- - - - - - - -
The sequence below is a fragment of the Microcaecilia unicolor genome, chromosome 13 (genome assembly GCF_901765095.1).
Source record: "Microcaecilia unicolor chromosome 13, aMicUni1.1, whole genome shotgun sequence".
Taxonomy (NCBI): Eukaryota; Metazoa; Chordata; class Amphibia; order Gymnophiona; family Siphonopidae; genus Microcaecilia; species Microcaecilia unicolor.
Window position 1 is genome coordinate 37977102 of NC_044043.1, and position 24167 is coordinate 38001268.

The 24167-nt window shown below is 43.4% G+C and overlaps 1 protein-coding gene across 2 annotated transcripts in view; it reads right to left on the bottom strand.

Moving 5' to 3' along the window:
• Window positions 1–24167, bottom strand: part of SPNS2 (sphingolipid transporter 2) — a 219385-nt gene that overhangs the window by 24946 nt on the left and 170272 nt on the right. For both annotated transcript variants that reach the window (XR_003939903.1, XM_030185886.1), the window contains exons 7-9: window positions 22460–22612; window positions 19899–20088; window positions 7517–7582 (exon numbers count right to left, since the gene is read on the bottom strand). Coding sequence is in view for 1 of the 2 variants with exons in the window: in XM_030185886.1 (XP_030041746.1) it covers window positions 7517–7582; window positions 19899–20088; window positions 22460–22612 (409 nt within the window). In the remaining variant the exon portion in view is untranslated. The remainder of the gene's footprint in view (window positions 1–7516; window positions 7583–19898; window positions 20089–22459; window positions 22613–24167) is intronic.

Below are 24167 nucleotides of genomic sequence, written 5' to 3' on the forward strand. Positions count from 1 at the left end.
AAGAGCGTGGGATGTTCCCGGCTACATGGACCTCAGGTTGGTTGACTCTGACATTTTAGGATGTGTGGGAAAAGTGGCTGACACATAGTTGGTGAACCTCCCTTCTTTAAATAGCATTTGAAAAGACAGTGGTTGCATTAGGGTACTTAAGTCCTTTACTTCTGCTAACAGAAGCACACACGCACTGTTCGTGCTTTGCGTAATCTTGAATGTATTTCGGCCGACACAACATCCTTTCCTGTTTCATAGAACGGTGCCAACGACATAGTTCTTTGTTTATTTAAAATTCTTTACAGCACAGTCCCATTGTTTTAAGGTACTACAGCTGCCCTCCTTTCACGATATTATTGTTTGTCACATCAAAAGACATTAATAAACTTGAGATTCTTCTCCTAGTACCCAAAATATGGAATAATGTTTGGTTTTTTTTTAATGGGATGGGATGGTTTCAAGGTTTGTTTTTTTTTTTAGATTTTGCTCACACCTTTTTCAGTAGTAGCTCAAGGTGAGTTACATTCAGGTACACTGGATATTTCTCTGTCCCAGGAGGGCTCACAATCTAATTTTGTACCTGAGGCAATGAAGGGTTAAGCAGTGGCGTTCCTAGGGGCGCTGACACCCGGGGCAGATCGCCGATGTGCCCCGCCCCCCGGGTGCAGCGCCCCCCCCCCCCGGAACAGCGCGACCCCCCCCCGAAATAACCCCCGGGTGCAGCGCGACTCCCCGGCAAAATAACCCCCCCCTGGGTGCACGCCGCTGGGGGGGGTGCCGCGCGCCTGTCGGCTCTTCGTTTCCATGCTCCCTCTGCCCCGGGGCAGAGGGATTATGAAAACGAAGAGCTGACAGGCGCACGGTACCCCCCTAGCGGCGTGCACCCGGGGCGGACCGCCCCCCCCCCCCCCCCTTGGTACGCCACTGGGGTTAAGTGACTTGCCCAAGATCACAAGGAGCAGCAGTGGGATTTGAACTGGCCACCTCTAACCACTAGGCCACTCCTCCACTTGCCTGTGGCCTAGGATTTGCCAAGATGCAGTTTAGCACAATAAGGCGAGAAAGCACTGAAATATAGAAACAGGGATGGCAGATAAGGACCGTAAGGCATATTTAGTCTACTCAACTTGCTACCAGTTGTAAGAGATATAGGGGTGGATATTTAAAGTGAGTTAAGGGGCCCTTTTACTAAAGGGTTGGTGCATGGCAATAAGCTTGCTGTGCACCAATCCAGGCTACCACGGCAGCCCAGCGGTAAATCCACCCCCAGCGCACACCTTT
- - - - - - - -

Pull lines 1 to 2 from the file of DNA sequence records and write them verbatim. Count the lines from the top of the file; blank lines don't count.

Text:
The sequence below is a fragment of the Microcaecilia unicolor genome, chromosome 13 (genome assembly GCF_901765095.1).
Source record: "Microcaecilia unicolor chromosome 13, aMicUni1.1, whole genome shotgun sequence".